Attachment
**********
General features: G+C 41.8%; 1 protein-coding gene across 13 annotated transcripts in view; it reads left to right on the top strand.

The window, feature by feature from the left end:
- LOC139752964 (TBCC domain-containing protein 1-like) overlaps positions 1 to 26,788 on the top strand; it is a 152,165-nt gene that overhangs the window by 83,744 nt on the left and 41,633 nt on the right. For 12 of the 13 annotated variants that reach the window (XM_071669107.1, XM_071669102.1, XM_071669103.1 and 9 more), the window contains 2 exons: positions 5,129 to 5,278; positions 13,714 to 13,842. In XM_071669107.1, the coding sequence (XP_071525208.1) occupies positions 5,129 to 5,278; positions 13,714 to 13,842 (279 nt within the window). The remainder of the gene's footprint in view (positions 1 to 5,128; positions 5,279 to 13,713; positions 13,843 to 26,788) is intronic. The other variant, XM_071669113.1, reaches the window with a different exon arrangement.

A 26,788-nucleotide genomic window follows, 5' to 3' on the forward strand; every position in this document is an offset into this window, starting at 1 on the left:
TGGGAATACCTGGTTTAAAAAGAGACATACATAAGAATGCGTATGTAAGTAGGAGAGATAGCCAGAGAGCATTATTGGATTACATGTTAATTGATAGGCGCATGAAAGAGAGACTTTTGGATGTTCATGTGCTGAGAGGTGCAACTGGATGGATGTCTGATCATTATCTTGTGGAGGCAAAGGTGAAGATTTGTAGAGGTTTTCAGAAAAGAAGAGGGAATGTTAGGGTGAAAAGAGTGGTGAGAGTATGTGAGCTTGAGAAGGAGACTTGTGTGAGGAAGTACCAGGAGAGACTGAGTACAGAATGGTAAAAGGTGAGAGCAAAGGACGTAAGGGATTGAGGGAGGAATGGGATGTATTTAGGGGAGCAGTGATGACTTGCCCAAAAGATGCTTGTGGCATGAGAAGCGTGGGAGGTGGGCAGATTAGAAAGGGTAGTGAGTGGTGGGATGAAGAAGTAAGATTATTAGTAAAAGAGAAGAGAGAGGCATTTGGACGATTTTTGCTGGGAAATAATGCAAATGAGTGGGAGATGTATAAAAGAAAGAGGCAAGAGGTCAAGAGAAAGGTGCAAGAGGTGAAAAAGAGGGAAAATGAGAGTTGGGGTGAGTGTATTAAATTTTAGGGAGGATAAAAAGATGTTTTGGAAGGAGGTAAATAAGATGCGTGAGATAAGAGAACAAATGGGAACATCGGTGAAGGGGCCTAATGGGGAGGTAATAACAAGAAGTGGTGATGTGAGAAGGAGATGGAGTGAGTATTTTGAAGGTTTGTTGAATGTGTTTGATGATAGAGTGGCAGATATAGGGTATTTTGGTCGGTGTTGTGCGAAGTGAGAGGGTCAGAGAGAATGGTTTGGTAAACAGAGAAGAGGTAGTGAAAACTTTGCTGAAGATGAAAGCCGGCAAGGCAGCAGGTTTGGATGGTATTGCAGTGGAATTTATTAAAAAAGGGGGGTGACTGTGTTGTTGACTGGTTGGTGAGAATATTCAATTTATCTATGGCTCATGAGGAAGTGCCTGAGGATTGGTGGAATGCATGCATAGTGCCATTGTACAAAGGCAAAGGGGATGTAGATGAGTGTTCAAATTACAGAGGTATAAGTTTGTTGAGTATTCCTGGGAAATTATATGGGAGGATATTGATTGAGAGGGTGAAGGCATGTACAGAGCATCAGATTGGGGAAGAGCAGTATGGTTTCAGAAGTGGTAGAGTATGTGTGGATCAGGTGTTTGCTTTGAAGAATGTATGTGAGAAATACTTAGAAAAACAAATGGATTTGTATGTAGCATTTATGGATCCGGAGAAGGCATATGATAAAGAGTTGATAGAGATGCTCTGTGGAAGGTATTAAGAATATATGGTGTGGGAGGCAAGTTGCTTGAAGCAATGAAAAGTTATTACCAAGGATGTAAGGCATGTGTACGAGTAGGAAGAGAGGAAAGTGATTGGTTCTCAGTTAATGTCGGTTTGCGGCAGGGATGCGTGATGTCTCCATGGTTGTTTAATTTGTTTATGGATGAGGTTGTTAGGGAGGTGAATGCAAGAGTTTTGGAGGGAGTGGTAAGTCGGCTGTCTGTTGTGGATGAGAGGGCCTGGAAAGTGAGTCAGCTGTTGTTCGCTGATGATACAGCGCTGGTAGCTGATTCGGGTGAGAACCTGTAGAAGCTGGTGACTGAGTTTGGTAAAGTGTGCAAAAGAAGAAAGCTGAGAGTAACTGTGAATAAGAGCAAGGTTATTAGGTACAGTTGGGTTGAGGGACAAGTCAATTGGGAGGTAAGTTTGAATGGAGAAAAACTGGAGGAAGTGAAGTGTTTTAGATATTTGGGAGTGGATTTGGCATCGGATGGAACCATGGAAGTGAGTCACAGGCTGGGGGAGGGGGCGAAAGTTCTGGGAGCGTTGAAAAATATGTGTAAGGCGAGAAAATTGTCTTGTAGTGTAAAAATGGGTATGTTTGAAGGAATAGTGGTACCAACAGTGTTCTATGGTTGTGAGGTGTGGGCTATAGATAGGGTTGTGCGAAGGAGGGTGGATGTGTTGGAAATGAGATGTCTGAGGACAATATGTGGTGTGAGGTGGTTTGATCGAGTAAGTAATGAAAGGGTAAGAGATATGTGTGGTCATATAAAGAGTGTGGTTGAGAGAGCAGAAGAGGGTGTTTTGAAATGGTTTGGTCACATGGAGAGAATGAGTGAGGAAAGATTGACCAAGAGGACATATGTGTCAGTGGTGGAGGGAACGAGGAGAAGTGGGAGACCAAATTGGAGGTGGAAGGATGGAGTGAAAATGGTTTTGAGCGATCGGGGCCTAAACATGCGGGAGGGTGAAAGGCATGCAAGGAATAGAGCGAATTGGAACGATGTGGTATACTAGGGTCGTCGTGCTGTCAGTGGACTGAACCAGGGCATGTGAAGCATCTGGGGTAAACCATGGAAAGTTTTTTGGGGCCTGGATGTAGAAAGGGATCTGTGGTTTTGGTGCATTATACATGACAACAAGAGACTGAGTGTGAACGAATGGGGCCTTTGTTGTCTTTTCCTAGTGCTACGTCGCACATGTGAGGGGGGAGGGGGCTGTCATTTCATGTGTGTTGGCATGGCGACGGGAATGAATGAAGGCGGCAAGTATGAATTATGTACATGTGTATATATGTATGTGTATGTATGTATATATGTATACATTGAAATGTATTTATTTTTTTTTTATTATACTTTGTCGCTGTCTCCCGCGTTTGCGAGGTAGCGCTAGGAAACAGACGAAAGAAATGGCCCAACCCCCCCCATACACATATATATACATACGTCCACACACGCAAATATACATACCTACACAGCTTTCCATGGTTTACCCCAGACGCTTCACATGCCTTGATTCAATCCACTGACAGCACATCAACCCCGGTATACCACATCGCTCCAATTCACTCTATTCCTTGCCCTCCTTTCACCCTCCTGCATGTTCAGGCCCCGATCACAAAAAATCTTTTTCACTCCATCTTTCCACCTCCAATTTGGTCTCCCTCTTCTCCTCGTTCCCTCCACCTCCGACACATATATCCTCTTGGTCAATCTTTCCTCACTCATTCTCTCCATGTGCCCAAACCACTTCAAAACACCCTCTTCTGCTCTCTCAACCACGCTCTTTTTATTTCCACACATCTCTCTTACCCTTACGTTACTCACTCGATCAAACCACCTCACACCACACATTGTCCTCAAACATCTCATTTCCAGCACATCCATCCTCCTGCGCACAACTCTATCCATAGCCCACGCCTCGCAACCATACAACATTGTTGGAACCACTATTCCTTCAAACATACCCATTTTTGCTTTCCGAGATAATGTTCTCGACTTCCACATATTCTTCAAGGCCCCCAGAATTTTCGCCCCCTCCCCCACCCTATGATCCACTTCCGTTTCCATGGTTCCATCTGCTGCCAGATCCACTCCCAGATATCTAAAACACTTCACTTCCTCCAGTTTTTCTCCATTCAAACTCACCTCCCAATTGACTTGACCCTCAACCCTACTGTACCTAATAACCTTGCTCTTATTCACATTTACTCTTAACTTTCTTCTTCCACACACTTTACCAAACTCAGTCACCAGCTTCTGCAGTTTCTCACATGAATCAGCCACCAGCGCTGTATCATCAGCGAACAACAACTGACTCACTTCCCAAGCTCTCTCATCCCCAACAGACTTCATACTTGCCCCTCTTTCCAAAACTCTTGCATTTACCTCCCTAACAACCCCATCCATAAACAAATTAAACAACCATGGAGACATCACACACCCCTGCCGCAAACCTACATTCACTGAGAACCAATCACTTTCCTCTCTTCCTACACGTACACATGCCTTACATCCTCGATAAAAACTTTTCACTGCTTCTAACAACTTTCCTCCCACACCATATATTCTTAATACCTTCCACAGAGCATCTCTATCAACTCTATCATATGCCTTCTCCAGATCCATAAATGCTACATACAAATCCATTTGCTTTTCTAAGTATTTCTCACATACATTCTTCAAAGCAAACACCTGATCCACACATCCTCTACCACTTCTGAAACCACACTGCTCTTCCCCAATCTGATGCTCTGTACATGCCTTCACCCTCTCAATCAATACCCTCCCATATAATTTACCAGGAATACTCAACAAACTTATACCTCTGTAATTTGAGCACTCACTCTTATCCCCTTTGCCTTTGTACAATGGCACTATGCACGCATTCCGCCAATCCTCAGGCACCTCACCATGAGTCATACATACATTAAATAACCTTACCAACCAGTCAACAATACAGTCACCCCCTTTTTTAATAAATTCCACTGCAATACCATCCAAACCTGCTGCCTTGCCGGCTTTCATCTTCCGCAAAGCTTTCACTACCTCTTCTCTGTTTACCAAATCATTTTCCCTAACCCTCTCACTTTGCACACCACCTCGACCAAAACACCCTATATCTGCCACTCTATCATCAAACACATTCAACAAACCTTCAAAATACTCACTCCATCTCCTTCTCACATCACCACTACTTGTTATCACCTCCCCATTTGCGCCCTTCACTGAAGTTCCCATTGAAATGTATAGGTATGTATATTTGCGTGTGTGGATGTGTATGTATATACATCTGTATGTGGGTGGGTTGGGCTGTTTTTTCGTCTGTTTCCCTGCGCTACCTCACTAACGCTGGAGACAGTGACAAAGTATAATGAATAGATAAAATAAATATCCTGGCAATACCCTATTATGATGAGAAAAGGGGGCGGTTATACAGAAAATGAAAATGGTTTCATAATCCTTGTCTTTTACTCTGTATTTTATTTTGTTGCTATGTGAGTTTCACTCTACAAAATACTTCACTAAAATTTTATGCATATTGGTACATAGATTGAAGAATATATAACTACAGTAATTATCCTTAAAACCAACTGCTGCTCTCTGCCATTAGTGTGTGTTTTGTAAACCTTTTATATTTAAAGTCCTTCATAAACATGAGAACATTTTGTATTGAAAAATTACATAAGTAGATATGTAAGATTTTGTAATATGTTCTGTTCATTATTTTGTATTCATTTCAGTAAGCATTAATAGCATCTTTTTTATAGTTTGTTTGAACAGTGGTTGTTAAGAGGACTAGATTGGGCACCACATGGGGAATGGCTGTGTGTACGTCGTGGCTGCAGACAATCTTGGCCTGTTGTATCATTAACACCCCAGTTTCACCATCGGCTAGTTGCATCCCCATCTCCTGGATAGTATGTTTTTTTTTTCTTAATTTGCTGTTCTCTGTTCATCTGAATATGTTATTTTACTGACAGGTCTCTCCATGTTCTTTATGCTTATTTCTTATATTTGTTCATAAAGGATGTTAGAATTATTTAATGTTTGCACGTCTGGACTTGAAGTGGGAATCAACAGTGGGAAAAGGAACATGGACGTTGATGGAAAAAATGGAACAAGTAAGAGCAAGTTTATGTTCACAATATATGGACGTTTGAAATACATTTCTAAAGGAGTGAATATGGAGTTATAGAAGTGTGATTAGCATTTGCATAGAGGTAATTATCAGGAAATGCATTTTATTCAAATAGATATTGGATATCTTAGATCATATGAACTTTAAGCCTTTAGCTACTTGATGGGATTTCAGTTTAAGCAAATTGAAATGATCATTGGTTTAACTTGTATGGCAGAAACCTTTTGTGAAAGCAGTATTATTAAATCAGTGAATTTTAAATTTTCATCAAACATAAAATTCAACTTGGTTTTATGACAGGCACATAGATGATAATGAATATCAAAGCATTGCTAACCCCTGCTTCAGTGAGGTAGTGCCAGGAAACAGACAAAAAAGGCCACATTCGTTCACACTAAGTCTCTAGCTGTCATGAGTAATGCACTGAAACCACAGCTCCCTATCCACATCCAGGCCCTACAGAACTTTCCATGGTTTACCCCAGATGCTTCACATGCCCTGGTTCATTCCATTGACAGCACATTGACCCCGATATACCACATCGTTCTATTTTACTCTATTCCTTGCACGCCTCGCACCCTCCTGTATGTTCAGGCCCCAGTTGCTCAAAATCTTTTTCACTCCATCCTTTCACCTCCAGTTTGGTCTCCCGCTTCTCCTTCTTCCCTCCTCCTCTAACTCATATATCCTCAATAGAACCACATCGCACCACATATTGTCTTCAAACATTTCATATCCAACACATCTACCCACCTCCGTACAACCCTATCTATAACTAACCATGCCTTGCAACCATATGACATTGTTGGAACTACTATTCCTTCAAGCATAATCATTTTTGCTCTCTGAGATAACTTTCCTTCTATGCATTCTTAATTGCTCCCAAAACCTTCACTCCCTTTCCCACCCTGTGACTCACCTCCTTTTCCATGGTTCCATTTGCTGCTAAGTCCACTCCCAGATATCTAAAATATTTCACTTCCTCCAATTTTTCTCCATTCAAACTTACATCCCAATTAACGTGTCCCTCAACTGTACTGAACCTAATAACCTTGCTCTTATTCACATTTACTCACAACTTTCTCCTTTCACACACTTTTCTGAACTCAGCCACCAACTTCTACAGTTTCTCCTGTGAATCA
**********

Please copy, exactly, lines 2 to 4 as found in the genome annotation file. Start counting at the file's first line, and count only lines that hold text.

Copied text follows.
The window, feature by feature from the left end:
- LOC139752964 (TBCC domain-containing protein 1-like) overlaps positions 1 to 26,788 on the top strand; it is a 152,165-nt gene that overhangs the window by 83,744 nt on the left and 41,633 nt on the right. For 12 of the 13 annotated variants that reach the window (XM_071669107.1, XM_071669102.1, XM_071669103.1 and 9 more), the window contains 2 exons: positions 5,129 to 5,278; positions 13,714 to 13,842. In XM_071669107.1, the coding sequence (XP_071525208.1) occupies positions 5,129 to 5,278; positions 13,714 to 13,842 (279 nt within the window). The remainder of the gene's footprint in view (positions 1 to 5,128; positions 5,279 to 13,713; positions 13,843 to 26,788) is intronic. The other variant, XM_071669113.1, reaches the window with a different exon arrangement.

A 26,788-nucleotide genomic window follows, 5' to 3' on the forward strand; every position in this document is an offset into this window, starting at 1 on the left: